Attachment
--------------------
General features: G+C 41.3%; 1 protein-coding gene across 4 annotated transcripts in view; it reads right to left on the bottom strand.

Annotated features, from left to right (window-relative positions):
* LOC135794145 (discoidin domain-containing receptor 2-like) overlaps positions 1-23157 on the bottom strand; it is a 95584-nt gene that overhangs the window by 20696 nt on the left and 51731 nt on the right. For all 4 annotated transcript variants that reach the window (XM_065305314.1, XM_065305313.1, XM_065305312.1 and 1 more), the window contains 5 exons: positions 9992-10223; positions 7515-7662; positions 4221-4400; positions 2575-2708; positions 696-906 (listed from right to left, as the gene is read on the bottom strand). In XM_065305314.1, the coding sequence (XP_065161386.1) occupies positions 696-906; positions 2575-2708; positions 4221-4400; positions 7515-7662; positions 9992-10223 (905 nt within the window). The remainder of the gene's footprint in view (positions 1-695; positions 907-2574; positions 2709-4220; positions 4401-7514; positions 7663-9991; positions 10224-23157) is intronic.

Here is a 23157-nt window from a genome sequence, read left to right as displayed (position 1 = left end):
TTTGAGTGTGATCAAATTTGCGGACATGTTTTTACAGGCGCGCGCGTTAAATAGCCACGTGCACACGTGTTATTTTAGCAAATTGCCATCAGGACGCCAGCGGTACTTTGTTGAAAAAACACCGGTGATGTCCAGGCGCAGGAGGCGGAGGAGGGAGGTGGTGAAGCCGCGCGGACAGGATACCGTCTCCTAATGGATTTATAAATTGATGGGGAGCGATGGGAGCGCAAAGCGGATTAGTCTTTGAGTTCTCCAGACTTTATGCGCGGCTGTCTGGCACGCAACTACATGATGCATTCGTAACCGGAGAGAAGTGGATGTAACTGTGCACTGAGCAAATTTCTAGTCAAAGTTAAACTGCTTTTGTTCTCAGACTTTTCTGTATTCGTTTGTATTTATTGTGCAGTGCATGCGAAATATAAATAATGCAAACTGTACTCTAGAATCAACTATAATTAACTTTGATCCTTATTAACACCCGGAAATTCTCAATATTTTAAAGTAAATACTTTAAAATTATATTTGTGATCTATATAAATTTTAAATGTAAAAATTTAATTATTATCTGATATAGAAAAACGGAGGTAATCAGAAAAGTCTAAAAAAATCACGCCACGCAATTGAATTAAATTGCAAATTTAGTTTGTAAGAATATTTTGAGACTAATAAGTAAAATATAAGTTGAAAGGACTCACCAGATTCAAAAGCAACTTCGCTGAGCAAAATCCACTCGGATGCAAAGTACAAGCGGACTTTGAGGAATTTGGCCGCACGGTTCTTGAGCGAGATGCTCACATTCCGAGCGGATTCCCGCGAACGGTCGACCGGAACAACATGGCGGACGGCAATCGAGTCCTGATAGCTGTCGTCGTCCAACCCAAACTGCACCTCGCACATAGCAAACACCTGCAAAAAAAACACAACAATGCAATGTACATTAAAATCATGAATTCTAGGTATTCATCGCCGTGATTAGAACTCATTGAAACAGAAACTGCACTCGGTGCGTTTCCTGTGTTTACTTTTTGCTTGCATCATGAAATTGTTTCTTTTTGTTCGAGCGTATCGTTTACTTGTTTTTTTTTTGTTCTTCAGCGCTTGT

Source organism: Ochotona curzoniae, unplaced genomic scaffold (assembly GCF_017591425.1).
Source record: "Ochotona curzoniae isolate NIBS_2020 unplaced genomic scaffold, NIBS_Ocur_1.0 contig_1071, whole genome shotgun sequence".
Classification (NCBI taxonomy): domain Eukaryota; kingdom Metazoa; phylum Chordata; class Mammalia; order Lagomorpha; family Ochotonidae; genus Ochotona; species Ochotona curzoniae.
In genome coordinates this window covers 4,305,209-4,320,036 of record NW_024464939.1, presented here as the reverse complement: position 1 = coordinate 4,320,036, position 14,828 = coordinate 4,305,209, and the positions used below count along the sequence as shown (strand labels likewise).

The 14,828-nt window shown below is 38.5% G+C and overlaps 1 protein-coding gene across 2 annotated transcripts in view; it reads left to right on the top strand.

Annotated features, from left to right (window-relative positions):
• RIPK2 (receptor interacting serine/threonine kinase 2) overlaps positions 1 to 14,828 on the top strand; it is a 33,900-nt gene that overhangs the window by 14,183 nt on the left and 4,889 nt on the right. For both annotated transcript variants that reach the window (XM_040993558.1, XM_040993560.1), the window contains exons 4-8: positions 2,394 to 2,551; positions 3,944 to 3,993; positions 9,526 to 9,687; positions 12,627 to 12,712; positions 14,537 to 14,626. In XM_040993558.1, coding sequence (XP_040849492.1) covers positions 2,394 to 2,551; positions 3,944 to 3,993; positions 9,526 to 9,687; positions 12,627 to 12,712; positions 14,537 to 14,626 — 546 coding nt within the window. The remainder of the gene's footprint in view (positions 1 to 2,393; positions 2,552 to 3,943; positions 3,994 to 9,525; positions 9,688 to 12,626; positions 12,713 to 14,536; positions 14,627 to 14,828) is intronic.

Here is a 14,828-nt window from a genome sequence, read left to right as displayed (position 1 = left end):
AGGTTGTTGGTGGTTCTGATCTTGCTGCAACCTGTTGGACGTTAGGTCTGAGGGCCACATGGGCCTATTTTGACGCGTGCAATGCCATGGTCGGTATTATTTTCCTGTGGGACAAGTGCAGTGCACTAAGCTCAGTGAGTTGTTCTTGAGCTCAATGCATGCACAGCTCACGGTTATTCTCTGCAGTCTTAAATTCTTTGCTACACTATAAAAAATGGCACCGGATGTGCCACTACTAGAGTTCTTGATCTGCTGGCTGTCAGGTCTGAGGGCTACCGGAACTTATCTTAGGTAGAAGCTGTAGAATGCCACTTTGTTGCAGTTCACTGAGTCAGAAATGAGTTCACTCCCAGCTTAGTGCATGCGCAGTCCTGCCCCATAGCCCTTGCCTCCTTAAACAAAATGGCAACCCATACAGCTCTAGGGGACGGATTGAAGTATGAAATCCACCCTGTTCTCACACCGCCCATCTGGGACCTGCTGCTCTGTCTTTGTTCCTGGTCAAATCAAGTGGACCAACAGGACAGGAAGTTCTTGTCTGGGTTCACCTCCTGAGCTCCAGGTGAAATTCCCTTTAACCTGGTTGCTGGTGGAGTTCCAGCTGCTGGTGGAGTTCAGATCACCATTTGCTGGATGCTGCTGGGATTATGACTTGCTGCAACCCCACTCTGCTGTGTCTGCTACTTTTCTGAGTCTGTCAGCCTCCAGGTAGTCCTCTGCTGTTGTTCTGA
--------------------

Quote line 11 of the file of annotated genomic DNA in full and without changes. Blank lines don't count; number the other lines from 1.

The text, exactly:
Annotated features, from left to right (window-relative positions):